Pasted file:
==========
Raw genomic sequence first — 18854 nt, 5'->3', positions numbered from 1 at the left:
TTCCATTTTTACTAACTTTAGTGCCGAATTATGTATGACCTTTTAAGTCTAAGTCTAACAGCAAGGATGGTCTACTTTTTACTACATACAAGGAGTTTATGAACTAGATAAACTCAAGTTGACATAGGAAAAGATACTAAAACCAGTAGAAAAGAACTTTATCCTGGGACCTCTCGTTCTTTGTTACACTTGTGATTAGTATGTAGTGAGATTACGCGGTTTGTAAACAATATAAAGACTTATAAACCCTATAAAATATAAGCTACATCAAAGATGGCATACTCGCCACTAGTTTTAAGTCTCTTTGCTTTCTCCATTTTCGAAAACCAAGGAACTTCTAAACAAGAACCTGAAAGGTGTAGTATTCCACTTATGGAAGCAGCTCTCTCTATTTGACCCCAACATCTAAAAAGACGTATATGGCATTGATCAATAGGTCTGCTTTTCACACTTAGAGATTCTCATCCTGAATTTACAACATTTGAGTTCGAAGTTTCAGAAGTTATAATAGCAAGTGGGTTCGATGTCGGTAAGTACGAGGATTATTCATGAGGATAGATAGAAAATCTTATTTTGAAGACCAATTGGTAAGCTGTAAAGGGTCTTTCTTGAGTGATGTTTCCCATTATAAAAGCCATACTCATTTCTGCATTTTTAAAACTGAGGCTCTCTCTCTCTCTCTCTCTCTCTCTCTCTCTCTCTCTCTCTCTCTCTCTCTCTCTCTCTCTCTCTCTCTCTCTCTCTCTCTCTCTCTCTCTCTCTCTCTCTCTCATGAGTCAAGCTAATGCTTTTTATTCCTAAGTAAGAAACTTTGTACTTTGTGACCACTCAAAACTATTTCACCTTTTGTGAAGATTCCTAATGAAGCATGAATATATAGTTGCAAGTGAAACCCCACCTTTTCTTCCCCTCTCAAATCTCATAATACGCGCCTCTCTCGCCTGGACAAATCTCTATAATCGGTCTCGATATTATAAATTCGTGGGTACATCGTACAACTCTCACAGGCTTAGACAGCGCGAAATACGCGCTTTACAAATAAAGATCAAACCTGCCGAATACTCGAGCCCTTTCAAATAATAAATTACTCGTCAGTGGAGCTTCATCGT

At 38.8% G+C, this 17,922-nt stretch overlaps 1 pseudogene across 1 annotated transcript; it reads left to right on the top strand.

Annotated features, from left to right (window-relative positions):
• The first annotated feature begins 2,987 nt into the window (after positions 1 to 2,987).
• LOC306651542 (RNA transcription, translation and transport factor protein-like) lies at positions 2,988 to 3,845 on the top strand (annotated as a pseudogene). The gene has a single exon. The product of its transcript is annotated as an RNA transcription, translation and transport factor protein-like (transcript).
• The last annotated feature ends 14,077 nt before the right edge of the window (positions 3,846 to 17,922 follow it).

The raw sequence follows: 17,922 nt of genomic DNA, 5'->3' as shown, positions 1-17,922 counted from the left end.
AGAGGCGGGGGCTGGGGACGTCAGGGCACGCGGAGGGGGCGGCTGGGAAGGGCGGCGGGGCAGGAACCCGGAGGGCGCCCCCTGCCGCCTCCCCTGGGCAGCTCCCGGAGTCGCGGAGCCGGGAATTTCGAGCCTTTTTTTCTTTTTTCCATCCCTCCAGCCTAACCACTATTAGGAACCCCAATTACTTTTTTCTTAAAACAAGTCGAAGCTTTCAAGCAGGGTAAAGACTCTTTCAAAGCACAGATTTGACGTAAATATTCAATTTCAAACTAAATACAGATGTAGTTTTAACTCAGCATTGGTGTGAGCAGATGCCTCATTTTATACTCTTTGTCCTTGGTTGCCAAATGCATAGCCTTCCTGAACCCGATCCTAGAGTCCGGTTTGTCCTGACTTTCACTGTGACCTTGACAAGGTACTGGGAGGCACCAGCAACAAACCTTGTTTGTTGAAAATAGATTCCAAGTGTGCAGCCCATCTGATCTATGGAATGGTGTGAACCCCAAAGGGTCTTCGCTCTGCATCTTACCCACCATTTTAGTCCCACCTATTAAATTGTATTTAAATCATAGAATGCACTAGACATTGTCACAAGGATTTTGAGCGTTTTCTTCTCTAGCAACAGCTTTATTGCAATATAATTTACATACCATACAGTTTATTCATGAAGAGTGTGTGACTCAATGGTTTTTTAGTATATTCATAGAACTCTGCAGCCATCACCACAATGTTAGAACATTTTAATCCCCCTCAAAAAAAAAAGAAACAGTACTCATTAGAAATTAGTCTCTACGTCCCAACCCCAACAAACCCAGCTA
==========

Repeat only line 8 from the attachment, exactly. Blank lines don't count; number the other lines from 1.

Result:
The raw sequence follows: 17,922 nt of genomic DNA, 5'->3' as shown, positions 1-17,922 counted from the left end.